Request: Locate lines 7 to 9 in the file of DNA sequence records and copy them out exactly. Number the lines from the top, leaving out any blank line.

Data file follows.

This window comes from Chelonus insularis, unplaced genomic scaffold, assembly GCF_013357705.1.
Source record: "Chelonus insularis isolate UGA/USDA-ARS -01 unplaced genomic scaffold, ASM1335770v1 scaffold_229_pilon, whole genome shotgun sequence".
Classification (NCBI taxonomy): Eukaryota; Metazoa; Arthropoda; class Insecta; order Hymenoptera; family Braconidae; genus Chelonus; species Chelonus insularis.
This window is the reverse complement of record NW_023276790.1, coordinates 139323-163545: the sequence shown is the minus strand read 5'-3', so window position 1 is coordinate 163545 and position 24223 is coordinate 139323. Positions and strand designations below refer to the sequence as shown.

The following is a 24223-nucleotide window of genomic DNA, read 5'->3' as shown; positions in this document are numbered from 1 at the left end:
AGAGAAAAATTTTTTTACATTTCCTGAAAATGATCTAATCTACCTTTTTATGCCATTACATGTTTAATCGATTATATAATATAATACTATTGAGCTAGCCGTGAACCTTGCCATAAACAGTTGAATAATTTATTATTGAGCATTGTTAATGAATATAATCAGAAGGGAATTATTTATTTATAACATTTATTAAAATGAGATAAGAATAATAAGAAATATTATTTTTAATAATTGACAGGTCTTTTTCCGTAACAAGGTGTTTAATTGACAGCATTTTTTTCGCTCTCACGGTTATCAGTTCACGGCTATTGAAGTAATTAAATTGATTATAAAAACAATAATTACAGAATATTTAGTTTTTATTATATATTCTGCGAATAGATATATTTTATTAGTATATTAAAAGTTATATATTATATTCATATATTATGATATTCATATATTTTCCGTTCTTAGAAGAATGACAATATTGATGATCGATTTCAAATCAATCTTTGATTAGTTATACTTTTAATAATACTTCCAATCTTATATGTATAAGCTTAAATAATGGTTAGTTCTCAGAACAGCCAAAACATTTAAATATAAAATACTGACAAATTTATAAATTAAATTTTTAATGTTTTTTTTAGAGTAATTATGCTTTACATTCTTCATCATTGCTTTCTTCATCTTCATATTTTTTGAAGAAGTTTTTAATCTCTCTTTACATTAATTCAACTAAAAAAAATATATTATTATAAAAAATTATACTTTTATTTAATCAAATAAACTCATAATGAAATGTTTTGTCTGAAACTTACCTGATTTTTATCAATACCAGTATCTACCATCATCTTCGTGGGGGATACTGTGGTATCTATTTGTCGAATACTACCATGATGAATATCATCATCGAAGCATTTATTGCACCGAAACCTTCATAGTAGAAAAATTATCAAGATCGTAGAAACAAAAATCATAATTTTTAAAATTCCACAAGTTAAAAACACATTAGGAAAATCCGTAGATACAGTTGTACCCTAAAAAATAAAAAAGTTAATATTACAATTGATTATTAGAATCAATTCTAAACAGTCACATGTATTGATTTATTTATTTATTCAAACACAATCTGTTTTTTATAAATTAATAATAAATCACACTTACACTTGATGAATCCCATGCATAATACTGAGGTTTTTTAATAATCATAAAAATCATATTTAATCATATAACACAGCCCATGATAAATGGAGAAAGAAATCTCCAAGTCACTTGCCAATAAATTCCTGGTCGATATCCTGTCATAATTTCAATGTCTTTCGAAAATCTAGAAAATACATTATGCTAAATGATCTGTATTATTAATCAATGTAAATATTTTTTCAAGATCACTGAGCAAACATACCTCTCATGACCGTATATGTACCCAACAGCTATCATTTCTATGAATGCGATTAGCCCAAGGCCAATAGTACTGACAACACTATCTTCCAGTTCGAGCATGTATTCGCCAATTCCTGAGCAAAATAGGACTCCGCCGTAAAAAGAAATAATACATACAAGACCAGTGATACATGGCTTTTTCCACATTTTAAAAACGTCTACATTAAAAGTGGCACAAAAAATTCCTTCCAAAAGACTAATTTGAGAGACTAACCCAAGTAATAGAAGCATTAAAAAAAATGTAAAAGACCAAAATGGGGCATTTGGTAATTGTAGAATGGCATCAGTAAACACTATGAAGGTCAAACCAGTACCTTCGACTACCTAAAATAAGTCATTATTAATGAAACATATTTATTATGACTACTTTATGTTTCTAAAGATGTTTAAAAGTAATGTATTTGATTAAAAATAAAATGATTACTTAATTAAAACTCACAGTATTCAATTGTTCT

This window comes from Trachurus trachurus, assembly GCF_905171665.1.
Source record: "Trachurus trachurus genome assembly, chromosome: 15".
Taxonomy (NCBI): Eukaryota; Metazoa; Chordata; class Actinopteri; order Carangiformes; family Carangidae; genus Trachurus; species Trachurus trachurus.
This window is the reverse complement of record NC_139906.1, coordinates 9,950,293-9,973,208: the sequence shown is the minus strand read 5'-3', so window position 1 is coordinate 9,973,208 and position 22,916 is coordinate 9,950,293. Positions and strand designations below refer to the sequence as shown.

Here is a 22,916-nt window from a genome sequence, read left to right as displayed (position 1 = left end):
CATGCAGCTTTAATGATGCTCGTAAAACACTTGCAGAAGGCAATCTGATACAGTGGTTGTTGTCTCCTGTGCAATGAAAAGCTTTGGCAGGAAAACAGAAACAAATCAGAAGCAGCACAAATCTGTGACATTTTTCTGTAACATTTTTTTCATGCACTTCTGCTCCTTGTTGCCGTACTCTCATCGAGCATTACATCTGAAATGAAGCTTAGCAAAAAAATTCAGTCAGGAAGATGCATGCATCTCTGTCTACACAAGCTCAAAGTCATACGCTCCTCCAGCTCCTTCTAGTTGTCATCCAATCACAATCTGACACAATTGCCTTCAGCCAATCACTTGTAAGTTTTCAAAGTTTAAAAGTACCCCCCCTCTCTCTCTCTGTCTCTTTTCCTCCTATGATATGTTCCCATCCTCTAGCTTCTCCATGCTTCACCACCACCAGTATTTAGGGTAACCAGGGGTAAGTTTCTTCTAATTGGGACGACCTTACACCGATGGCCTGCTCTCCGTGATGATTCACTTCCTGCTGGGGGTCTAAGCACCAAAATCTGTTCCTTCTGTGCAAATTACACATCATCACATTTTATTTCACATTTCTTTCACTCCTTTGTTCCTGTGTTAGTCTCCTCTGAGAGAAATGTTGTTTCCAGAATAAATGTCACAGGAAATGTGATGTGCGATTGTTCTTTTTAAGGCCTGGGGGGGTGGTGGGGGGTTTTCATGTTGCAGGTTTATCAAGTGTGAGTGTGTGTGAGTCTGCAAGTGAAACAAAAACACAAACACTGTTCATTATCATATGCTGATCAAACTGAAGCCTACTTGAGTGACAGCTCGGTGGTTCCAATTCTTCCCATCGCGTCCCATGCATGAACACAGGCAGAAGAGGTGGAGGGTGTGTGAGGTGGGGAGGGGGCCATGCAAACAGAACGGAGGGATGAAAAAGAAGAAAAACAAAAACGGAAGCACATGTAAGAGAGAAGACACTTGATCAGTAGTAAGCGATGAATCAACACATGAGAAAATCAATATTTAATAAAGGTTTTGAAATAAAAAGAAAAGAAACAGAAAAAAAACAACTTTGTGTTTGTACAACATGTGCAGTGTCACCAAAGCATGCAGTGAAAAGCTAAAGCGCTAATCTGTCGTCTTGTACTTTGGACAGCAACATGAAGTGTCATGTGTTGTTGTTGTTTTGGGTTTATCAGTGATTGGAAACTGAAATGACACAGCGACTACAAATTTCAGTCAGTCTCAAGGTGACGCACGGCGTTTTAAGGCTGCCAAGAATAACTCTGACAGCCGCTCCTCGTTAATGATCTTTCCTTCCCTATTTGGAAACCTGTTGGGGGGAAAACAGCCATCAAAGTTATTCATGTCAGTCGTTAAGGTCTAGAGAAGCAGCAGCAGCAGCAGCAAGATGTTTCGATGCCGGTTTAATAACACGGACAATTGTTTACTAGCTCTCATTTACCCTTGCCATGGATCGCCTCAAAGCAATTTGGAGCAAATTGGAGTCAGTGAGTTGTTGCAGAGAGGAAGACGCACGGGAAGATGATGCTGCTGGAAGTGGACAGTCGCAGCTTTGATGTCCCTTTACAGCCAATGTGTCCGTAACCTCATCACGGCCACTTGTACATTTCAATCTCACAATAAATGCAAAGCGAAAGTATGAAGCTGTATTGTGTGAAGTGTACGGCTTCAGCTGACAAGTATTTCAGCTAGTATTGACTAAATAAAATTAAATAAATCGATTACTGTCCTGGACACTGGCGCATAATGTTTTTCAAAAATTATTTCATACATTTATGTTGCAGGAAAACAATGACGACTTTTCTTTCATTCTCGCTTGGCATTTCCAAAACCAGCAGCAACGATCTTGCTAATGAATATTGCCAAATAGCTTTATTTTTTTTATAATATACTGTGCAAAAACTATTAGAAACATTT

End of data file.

This window comes from Trachurus trachurus, assembly GCF_905171665.1.
Source record: "Trachurus trachurus genome assembly, chromosome: 15".
Taxonomy (NCBI): Eukaryota; Metazoa; Chordata; class Actinopteri; order Carangiformes; family Carangidae; genus Trachurus; species Trachurus trachurus.